Relay vs Apollo - Comparing GraphQL clients for React apps

Last updated 3 hours ago

Note: This article only applies to Relay Classic, we'll update it for Relay Modern soon. Stay tuned!

Relay and Apollo are the most popular and sophisticated GraphQL clients available at the moment. But how do you know which one to choose?

In this article, we are going to shed some light on the commonalities and differences between Relay and Apollo and want to help you in making an informed decision on which GraphQL client is the best for your next project! Our goal is to keep the contents of the article up to date as Apollo and Relay evolve.

This article assumes some familiarity with basic GraphQL concepts such as queries, mutations or fragments. If you're just getting started with GraphQL, you can read up on these concepts in the GraphQL docs. Also, to learn more about both technologies, you can visit Learn Relay and Learn Apollo for comprehensive tutorials.

At Graphcool, we have been using Relay and Apollo extensively over the last year and now want to share our learnings with the community. Also note that while Apollo can also be used with other frameworks, this article primarily targets React developers and specfically compares Relay and Apollo in the context of React applications.

Why a GraphQL client?

GraphQL backends commonly expose their API over HTTP where queries and mutations can be sent in the body of a POST request. When building a JavaScript app, this means that you can get quite far by using fetch or request and thus interact with the GraphQL API directly.

However, there are a number of recurring challenges and use cases in working with a GraphQL backend that are agnostic to the app that's being built and that would have to be reimplemented with every new project. A few examples are:

  • caching data that is returned by the server
  • UI framework integration (React, Angular, Vue, ...)
  • keeping the local cache consistent after a mutation
  • managing up websockets for GraphQL subscriptions enabling realtime updates
  • pagination for collections

A GraphQL client should come with that kind of functionality so that you don't have to reimplement these behaviours yourself. Instead, you can completely focus on your application domain and on implementing the specific requirements of your app.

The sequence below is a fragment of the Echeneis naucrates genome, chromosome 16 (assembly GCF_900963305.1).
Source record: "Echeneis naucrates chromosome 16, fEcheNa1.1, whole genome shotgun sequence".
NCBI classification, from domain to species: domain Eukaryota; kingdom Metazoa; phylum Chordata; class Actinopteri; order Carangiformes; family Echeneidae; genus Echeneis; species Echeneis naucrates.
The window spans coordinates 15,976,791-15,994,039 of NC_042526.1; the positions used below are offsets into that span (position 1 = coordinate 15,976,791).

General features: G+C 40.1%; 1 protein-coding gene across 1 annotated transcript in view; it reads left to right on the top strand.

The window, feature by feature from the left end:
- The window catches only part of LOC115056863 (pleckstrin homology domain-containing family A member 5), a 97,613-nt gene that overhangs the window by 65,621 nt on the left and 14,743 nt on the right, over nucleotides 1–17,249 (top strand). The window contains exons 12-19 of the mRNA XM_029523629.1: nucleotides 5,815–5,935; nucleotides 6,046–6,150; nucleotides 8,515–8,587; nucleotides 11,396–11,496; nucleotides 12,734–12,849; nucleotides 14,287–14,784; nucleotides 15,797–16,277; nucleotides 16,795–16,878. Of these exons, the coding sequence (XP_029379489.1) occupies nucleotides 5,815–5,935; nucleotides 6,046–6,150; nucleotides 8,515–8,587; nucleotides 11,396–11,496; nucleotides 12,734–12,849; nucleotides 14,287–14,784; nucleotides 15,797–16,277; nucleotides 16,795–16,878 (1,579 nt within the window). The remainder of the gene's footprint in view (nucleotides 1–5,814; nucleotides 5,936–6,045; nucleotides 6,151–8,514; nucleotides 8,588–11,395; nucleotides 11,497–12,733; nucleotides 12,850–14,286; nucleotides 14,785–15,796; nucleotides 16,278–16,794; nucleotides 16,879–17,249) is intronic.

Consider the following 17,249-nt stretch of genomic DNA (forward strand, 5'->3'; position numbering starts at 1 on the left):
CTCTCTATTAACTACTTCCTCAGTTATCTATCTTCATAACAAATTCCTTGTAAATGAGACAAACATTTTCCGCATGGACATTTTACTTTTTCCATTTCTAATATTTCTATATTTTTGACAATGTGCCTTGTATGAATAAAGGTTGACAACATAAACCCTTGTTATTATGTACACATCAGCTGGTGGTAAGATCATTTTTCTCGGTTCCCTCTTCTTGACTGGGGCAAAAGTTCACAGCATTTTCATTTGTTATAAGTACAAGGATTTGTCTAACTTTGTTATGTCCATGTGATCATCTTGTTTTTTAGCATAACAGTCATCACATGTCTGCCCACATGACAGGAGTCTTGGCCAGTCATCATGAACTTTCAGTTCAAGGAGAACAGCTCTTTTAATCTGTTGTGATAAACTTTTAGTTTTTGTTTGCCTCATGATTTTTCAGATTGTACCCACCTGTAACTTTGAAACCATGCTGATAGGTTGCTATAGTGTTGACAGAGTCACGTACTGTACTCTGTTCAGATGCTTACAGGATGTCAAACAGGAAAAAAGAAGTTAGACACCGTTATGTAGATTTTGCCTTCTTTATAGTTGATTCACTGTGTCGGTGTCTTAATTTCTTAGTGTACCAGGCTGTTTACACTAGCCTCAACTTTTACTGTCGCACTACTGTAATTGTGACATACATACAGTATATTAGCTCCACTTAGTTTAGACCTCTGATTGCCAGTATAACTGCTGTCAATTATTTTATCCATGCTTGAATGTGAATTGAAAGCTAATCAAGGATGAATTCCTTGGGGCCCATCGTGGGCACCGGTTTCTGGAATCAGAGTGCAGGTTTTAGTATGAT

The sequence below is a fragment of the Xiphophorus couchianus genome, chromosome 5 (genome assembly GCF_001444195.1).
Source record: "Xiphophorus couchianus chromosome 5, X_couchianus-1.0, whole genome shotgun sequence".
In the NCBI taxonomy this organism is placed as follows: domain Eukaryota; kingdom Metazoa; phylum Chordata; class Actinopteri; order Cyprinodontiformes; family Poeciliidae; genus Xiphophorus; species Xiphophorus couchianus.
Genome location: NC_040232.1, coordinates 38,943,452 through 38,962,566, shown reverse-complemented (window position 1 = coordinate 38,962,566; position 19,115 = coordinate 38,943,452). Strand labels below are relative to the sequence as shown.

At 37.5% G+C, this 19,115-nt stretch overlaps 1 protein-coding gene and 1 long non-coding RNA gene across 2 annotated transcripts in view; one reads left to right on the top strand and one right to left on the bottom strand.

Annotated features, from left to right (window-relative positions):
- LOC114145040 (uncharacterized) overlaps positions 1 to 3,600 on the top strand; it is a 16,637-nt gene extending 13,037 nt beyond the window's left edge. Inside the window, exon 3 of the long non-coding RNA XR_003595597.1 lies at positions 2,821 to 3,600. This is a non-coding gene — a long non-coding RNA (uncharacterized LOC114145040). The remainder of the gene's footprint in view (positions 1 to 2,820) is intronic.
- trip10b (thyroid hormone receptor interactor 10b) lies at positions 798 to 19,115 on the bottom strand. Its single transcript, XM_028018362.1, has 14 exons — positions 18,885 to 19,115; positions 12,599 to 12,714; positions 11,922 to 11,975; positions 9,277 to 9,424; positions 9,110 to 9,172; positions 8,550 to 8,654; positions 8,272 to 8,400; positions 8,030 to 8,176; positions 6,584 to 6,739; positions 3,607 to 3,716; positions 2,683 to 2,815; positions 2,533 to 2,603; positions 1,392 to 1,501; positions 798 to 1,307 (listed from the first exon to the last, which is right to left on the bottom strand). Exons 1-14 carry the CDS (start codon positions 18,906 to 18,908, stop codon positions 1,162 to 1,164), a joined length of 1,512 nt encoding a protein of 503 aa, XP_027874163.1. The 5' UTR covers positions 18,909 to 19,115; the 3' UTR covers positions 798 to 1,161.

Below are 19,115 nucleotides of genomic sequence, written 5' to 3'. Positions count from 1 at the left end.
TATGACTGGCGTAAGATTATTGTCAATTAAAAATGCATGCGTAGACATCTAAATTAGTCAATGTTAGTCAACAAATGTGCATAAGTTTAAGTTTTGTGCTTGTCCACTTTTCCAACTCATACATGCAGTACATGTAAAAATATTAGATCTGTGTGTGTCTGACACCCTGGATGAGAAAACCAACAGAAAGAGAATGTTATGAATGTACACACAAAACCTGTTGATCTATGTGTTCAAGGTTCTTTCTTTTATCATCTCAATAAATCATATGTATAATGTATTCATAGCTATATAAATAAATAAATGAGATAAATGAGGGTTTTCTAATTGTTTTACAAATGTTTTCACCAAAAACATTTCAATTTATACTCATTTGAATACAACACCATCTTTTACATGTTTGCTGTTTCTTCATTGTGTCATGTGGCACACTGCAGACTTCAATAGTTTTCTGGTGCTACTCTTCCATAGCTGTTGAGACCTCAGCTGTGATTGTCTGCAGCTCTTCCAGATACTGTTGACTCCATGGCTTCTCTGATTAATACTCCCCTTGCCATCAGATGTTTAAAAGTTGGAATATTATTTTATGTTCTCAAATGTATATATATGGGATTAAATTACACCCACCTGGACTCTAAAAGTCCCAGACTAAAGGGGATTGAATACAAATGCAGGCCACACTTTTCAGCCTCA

Overview

In the following, we are going to explore how to solve common and recurring client-side tasks when working with a GraphQL API, both from a Relay and an Apollo perspective.

To give you a broad overview of both clients, here is a high-level comparison before we dive into more details.

When reading about Relay and Apollo, you'll notice that one major difference lies in the flexibility of the two approaches. While Relay is very opiniated and doesn't give you a lot of freedom in how you want to structure your application, Apollo has a variety of options that range from lightweight integrations to much more sophisticated approaches.

In short, Relay lends itself well for large-scale applications that have complex data requirements and many dependencies between different parts of the application where maintaining these dependencies by hand would be very tedious and error-prone. Apollo on the other hand provides a much more lightweight and flexible approach that works in any environment. Many tasks such as keeping the local cache consistent can also be achieved with the Apollo Client but require more manual work and bookkeeping.

An example to follow along

In the following, we are going to compare Apollo and Relay by practical examples and show how each of them can be used to deal with a certain use case. We are going to use the data model for the Pokedex application that is being used on Learn Relay and Learn Apollo.

This is what the data model looks like:

Server Requirements

In contrast to Apollo Client that works with any GraphQL schema, Relay actually has a few requirements when it comes to the structure of the GraphQL schema that's implemented on the server.

With Relay, the GraphQL server is expected to expose the following capabilities:

  1. The ability to query one particular resource (node) by its ID

    This is done with a root query field in the GraphQL schema called node that takes an ID as an argument: node(id: ID!). In Relay, every object is expected to have a unique ID which is why every type needs to implement the Node interface:

    The reason for this is that Relay can efficiently fetch a node by its ID after it was mutated and generally brings further performance benefits when working with the data graph.

  2. The ability to query the data graph using a root field called viewer that contains all other fields as children

    The viewer is the root field that all other nodes are somehow connected to. While the availability of this field is not actually a hard requirement for Relay to work, it's conventional and you'll find it in almost all GraphQL APIs that work with Relay. You can read more about the rationale of the viewer field here.